4. Thurles Sarsfields and Sarsfields point the way
Club hurling games in the winter months may be often tight and low-scoring affairs but Thurles Sarsfields and Sarsfields bucked that trend yesterday in Semple Stadium. Over the course of a game that spanned just over sixty minutes, the teams conjured up 39 scores.

The game featured superb scoretaking from the likes of Pa Bourke, Johnny Enright, Aidan McCormack, Cian McCarthy and Eoin Quigley while Lar Corbett’s early goal was a magnificent solo effort. Thurles Sarsfields emerged with the honours though and will be hoping it can be the springboard for their first ever Munster title.

Sarsfields contributed handsomely to a fine contest yet their loss continued a miserable run for Cork club in this championship. Over the past 24 provincial campaigns, only four Cork clubs have reached the final – Newtownshandrum (2003, 2005 and 2009), Erins Own (2006), Blackrock (2002) and Midleton (1991) – and only Newtownshandrum have tasted glory.

5. Ballymun Kickhams not resting on their laurels
When a team ends a barren spell without a county championship title, there must be a temptation to be satisfied with local success. Certainly Mullingar Shamrocks manager Ray Smyth appeared to think that was a condition which afflicted his team, after they bowed out at the first hurdle in Leinster yesterday after previously winning the Westmeath title this year for the first time since 2000.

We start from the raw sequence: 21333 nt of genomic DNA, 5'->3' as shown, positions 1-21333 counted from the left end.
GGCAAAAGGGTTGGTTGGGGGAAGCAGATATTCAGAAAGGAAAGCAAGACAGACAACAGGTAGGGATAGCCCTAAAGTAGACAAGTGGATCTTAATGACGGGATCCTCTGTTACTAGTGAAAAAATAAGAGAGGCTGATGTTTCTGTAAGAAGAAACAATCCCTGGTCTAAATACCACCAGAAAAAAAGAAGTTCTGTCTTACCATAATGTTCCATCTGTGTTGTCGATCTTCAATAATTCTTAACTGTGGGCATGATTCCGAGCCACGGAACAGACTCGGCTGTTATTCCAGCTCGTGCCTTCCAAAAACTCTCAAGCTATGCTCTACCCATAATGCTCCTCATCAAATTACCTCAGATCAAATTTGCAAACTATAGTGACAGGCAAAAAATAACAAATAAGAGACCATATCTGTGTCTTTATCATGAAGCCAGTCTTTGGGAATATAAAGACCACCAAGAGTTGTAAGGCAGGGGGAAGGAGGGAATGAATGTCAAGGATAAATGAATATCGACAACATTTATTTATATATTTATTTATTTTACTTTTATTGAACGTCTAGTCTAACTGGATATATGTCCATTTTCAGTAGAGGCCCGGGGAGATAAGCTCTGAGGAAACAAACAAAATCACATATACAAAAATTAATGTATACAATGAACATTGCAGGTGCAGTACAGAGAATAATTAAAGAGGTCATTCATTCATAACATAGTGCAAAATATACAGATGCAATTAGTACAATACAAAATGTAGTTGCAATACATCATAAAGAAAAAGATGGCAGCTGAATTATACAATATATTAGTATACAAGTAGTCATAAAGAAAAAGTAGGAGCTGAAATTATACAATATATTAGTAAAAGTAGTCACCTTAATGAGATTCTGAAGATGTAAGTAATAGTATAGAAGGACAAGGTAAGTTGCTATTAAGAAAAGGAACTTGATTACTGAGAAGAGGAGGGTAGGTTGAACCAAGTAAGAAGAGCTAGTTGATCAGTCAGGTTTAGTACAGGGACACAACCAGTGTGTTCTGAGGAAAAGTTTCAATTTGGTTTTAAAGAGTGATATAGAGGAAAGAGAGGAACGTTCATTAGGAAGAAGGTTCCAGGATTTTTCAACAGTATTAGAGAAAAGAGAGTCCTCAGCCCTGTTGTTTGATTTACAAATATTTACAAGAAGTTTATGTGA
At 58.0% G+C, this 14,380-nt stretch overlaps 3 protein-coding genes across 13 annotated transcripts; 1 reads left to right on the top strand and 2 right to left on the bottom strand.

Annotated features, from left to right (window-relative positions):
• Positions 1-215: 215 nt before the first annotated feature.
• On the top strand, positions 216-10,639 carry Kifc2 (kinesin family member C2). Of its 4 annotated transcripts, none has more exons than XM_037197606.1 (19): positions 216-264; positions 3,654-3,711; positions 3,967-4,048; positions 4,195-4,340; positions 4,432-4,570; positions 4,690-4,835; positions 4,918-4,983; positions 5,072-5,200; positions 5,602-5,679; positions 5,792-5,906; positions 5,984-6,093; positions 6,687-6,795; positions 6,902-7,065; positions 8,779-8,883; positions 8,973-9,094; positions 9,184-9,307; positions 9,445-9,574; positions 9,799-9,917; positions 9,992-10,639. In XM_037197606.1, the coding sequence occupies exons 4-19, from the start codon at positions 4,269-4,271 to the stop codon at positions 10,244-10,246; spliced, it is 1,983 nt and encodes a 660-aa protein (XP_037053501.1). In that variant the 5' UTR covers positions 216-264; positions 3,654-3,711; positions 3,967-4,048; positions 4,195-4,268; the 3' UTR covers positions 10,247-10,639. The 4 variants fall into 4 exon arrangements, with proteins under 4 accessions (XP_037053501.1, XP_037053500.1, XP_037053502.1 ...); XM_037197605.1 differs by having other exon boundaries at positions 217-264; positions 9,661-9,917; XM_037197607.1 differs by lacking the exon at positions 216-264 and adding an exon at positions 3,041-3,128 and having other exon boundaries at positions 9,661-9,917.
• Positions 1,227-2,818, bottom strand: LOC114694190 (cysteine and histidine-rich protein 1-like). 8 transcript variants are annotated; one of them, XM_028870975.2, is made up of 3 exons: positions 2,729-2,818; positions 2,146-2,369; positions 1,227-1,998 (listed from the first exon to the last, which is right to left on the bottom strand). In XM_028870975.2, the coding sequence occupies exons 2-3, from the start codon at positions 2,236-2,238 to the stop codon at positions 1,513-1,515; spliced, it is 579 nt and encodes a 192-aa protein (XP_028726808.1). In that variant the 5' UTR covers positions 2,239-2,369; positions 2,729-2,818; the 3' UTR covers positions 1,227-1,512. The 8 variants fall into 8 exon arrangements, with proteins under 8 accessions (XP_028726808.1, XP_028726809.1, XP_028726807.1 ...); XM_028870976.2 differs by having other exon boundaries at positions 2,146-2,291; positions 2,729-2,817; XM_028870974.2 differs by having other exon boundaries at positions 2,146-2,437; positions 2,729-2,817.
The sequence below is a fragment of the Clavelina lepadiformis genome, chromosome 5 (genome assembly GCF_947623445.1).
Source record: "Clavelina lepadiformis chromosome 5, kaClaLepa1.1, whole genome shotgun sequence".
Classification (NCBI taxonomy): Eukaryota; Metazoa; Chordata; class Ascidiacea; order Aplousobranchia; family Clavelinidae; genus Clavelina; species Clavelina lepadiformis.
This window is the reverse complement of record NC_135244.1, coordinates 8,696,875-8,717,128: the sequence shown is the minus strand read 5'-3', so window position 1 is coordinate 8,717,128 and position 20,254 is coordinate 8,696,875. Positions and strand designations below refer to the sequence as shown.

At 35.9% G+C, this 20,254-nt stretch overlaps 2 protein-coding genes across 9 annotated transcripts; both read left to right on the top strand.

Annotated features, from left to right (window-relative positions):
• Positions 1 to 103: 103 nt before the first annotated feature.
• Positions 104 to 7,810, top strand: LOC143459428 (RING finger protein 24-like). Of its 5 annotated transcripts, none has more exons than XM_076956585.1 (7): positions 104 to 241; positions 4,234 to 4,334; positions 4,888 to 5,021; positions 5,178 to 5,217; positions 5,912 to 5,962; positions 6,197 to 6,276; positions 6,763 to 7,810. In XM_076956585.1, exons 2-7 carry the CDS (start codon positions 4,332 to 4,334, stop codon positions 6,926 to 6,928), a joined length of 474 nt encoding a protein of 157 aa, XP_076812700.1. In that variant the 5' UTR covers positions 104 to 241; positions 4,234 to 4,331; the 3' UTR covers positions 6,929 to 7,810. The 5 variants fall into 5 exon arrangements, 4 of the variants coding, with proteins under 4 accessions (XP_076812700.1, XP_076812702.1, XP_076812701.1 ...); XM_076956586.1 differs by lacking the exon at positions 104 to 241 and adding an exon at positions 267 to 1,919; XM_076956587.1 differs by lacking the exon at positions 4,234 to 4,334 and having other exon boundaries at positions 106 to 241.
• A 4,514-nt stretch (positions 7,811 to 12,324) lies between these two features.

Their opponents in yesterday’s game had no such problems however. Ballymun Kickhams were celebrating their return to the provincial stage for the first time since 1985 yet they maintained the high standards set in their Dublin county final win.

Paul Curran’s team cantered to a 2-13 to 0-7 success and their brilliant style of play suggests they could make a real impact in Leinster this year.

Ballyhale Shamrocks’ Henry Shefflin signing autographs for supporters yesterday in Nowlan Park.. Pic: INPHO/Cathal Noonan

6. Ballyhale Shamrocks refuse to go away
All winning streaks must eventually culminate and in 2010 Ballyhale Shamrocks saw their five-in-a-row dreams in Kilkenny thwarted by O’Loughlin Gaels at the semi-final stage. Hopes they would bounce back immediately were then dashed last year by James Stephens in the county final replay.

But this Ballyhale Shamrocks team continue to endure. Yesterday they got the better of Dicksboro by four points to win the club’s 14th Kilkenny senior title and their fifth in the last seven years. Indeed ten of the players that featured in yesterday’s game, played in their 2006 final victory against O’Loughlin Gaels and only injury prevented TJ Reid from increasing that number of representatives to 11.

Ballyhale Shamrocks go forward to a Leinster semi-final meeting with Oulart-The-Ballagh as they seek to add to the three provincial crowns they have won in 2006, 2008 and 2009. Their record is beginning to compare favourably with that of the great Ballyhale Shamrocks team who between 1978 and 1991 managed to win nine Kilkenny titles, four Leinster’s and three All-Ireland’s. The debate over which side was better is an engaging one.

Thurles Sarsfields to meet De La Salle in Munster final

St Brigid’s and Ballaghaderreen set for meeting in Connacht decider

Semi-final spots booked in the Leinster Club SFC

Ballyhale and Crossmaglen march on

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About the author:

Fintan O'Toole